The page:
I think the headline says it all really. This book is probably up there with the best I''ve ever read. My major passions include evolutionary biology, health and wellbeing and fitness - this book combines them all. The first part of this book is very similar to Sapiens: A look back at our ancestors including how they used to live and their evolutionary past. The second part of the book focuses more on where we are now and describes how the environment we live in and the power of cultural evolution has created a mis-match for our bodies. The book is absolutely packed full of information and if you''re anything like me, you will finish it examining your own lifestyle and how you can make small or major changes to improve your health and longevity. I really cannot praise this book enough. It''s the type of book which should be read not just by individuals, but governments around the Western world in order to improve our societal approach to health and disease. As the book illustrates - we''ve created an environment which has done some wonderful but also damaging things which is making us sick. Hundreds of thousands of years of evolution have not prepared us for a life of inactivity and an abundance of fatty, sugary, salty foods. There are changes that need to be made before healthcare systems in the Western world are crippled and collapse.
15 people found this helpful
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F. J. Gilbert
5.0 out of 5 starsVerified Purchase
Essential reading for anyone who wants to understand the problems we have today
Reviewed in the United Kingdom on July 24, 2016
I believe this is a very important book. Daniel Lieberman takes a methodical, clear-eyed approach as he draws upon the evidence we have to hand to show that human beings evolved to be hunter-gatherers and that our bodies are the bodies of hunter-gatherers. While he does not...See more
I believe this is a very important book. Daniel Lieberman takes a methodical, clear-eyed approach as he draws upon the evidence we have to hand to show that human beings evolved to be hunter-gatherers and that our bodies are the bodies of hunter-gatherers. While he does not present this era as a paradise, he shows that for 200,000 years we did not suffer from the diseases and problems that we have now in modern society: there were no epidemics (there were too few of us and we were not crowded together), there was not diabetes, cancer etc. on the scale we have today. We did not harm the environment like we do now. Lieberman shows, more incisively than most similar books, that two massively important cultural changes -- the introduction of farming roughly at 7000 BC in the Middle East, and the mass industrialisation at the end of the 18th century -- have created huge problems for the human body on many levels. This book really nails many of our problems today.
7 people found this helpful
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Oscar87ni
5.0 out of 5 starsVerified Purchase
Great insight and very educational
Reviewed in the United Kingdom on February 21, 2016
In this book Daniel goes through the evolution of the human body, followed by talking about mismatch diseases and effects of sugar, fat, salt and low activity on human body, which I found quite educating read. You will find out such things for example such as how body...See more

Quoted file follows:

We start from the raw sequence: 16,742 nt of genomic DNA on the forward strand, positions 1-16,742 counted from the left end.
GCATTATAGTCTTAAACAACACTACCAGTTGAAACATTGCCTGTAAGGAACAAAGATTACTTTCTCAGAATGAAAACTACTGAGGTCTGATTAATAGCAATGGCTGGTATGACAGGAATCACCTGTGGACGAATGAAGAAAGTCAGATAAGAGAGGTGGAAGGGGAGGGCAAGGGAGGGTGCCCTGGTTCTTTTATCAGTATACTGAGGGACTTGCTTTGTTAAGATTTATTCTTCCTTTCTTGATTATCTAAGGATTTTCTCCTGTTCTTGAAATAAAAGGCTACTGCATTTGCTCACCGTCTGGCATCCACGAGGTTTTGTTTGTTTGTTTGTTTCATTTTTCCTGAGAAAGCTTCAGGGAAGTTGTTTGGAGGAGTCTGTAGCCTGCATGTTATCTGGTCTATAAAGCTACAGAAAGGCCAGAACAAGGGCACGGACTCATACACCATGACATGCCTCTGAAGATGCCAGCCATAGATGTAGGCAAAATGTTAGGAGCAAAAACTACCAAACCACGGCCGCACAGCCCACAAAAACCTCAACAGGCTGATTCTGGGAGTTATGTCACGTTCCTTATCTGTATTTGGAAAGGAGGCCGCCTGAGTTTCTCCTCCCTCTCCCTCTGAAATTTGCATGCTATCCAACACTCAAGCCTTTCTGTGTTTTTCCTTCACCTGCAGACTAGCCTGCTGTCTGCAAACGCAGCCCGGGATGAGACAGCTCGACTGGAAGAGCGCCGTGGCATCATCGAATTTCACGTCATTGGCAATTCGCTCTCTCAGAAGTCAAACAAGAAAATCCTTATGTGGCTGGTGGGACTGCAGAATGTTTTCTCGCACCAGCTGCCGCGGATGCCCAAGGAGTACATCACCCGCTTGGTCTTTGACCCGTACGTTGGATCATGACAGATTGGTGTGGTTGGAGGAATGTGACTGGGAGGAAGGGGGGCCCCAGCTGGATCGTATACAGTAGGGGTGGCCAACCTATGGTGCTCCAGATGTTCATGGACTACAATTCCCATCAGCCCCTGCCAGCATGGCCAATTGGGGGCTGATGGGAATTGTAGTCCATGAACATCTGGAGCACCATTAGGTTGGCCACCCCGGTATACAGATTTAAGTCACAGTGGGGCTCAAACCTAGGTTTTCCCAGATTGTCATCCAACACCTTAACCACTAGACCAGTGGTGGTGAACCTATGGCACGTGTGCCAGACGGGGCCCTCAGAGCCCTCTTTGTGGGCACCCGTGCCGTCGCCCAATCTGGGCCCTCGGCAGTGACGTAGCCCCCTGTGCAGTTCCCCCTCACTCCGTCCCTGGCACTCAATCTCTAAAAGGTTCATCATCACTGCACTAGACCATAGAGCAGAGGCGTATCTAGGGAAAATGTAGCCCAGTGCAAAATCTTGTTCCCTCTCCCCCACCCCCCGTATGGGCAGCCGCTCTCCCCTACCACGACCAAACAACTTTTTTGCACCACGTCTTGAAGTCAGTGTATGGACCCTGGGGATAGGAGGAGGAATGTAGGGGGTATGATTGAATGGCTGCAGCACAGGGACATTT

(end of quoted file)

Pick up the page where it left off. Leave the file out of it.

In this book Daniel goes through the evolution of the human body, followed by talking about mismatch diseases and effects of sugar, fat, salt and low activity on human body, which I found quite educating read. You will find out such things for example such as how body converts sugar into energy, energy consumption by hunter gatherers versus modern human, brain size relative to primates and what being not active does to our body. These are only few snippets from the book, there is much more. The book covers quite a lot of stuff. In human evolution part he talks about Apes and Humans and our common ancestors, on how we became bipedals, following by culture and rise of farming which caused our population to explode which exposed us to all sorts of diseases and then ending book with looking at whats causing certain mismatch diseases such as heart disease, type 2 diabetes and how our body responds to them. By reading this book you will learn more about human evolution, on how environment and history made us who we are today. You will also learn more about the way your body works, health, diet and what can cause certain mismatch diseases. The book is eye opener and I would highly recommend it to read it through.
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Fumbletrumpet
5.0 out of 5 starsVerified Purchase
First part of the book establishes Mr Lieberman''s credentials - ...
Reviewed in the United Kingdom on January 15, 2018
First part of the book establishes Mr Lieberman''s credentials - discoveries and research on the evolution of early humans as learned through remains and skeletons discovered across the world. The later parts of the book are absolutely fascinating, reminding us that we...See more
First part of the book establishes Mr Lieberman''s credentials - discoveries and research on the evolution of early humans as learned through remains and skeletons discovered across the world. The later parts of the book are absolutely fascinating, reminding us that we evolved to live in a stone-age environment, but since then humans have adopted - too rapidly for evolution to keep up with - diets and lifestyles which are quite different from that time, and we suffer many things as a result. There is a detailed, knowledgeable explanation of how parts of the body work and how these systems struggle with the demands of modern life. It''s very, very interesting.
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Bob
5.0 out of 5 starsVerified Purchase
Outstanding
Reviewed in the United Kingdom on July 6, 2020
A book to truly help make clear how humans got to here and now. Very thought provoking and unlike too many other good books, this one at a substantial 480 pages isn''t padded at all. A definite one of five desert island books.